Freedom of Expression® help desk

Prompted by one of our members, I’m posting this help desk where you can seek and receive clarification, elaboration and answers to questions related to what we’re doing in class. I sometimes make assumptions about what we know, and of course assumptions are often wrong. So don’t hesitate to ask for more, or to step back and go over something again. And everyone in the class is invited to chime in and crowdsource the answers.

From our last time together, I wanted us to outline the significance of Times v. Sullivan, which included

  • the establishment of a higher level of fault that libel plaintiffs had to prove if they are government officials (actual malice, which is reckless disregard for the truth, as compared to negligence for just us regular folk)
  • the distinction the Court made between political speech (the people’s speech, not just politics) and commercial speech (expression for the purposes of commerce), as well as the speech that is somewhere in between, like the Times ad in the case and Hillary: The Movie
  • that the burden of proof after Times is on the plaintiff, not on the defendant (news media)
  • and that in making these distinctions the case has proven to provide in some ways “the central meaning of the First Amendment,” as the book describes.

We’ll return briefly to the case to look more closely at Hugo Black’s absolutism, and to make sure we all feel good about where Times v. Sullivan fits into the pantheon of landmark First Amendment cases.

Taking your questions . . .

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2 Responses to Freedom of Expression® help desk

  1. Emily W says:

    So with Times vs. Sullivan, we discussed that it accomplished three major milestones. 1) A huge step in ending seditious libel. 2) Instigating commercial speech and 3) the genesis of American libel. We said that it “shifted the burden of proof” and started “truthiness”…when we say the burden of proof, what exactly are we placing on the plaintiff and not on the defendant (as stated above)? I’m not sure I quite understand the distinction between actual malice and negligence. Is actual malice just for government and negligence for regular citizens? Hmmm…it’s easy to see all the “little parts” of Times v. Sullivan…but looking at the big picture, the forest of the case is a little cloudy.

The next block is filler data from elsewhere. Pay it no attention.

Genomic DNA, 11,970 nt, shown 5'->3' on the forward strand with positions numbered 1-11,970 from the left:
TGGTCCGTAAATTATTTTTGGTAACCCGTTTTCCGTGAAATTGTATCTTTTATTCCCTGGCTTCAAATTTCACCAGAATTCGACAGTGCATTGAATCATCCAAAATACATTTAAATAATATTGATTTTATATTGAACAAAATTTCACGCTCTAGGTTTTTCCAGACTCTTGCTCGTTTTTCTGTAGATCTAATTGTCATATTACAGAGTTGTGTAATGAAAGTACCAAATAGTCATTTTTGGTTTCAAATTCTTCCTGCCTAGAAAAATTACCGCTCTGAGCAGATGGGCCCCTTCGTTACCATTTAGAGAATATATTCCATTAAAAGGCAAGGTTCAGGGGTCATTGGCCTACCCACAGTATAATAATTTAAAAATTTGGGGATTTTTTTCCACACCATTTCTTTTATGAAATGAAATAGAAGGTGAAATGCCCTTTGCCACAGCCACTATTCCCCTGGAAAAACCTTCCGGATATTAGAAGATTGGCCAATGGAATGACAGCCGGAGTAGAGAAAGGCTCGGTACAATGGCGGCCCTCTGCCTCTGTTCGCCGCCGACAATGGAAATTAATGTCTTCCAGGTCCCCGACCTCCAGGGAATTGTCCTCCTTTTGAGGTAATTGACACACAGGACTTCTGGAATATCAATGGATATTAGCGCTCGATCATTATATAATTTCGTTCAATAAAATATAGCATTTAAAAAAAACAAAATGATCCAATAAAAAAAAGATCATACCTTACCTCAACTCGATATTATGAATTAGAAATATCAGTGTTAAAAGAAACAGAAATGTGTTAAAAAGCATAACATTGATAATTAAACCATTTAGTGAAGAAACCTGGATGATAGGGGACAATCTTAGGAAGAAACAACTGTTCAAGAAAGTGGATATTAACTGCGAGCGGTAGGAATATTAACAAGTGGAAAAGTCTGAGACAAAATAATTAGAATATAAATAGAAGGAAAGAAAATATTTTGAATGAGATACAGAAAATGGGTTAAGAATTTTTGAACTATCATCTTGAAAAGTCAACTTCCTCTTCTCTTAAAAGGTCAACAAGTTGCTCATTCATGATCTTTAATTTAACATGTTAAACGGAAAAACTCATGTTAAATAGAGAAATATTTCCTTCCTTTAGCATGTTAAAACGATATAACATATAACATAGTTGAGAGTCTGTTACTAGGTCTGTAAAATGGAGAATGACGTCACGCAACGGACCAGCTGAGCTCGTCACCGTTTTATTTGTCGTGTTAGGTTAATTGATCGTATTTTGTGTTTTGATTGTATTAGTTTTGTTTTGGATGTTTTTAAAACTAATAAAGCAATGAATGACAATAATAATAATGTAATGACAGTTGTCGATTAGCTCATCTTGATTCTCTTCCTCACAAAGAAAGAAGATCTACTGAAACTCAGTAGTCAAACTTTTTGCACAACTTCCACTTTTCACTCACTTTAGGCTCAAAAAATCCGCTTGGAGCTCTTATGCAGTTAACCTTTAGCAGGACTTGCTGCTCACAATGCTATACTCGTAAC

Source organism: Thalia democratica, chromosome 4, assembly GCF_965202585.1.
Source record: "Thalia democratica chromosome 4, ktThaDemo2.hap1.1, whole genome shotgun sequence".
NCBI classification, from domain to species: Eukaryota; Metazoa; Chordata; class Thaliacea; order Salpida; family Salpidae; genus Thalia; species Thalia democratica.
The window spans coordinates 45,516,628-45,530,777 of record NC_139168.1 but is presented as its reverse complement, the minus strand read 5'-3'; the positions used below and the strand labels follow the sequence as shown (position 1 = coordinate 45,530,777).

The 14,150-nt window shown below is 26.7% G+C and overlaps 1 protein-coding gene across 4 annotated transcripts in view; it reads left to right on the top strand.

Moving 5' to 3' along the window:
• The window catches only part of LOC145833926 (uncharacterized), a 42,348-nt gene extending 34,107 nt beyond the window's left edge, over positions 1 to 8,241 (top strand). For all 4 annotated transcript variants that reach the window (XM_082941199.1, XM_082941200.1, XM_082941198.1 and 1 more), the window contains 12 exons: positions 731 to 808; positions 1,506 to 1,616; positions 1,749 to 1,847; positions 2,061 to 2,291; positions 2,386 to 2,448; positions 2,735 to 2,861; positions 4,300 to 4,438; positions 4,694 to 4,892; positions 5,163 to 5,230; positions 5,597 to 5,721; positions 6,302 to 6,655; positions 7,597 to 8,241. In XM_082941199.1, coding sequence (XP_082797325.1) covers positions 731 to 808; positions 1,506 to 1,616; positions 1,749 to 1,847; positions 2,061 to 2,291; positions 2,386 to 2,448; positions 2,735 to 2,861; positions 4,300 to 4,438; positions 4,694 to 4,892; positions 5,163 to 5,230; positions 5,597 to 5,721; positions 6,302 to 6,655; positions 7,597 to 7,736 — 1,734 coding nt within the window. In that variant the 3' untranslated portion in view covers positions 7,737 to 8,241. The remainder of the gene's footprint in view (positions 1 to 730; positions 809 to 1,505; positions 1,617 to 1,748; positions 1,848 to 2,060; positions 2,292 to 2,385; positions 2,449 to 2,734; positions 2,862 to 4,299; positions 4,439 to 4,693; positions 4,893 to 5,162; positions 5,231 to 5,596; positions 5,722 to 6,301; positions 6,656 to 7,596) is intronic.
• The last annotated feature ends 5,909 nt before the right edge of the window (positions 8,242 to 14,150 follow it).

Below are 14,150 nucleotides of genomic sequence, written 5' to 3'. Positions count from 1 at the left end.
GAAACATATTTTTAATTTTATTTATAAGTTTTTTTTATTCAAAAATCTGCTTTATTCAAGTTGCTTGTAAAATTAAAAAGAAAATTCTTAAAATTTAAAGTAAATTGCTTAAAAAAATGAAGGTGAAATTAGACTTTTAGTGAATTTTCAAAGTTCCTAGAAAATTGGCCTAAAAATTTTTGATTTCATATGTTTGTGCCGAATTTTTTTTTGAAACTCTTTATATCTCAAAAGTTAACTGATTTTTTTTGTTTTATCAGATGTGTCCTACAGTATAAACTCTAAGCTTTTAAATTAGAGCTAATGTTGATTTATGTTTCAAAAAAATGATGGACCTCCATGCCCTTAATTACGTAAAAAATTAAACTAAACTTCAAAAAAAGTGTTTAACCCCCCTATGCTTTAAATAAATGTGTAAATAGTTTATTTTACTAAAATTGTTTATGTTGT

2. 1. Yes, Emily, effectively ending seditious libel in America, despite SecDef Rumsfeld’s threats, in striking down an Alabama state libel law.

    2. Not “instigating” commercial speech, but recognizing for the first time that commercial speech deserves some First Amendment protection and in doing so, nullifying Valentine v. Chrestenson (1942).

    3. Putting the burden of proof in libel claims on the plaintiff.

    4. Establishing actual malice as a new, higher level of fault that a plaintiff has to prove if that plaintiff is a public official. Actual malice is a reckless disregard for the truth, while negligence is not following professional practices and standards, or being negligent in one’s duties. Private figures need prove only negligence.

    Thanks for your question.

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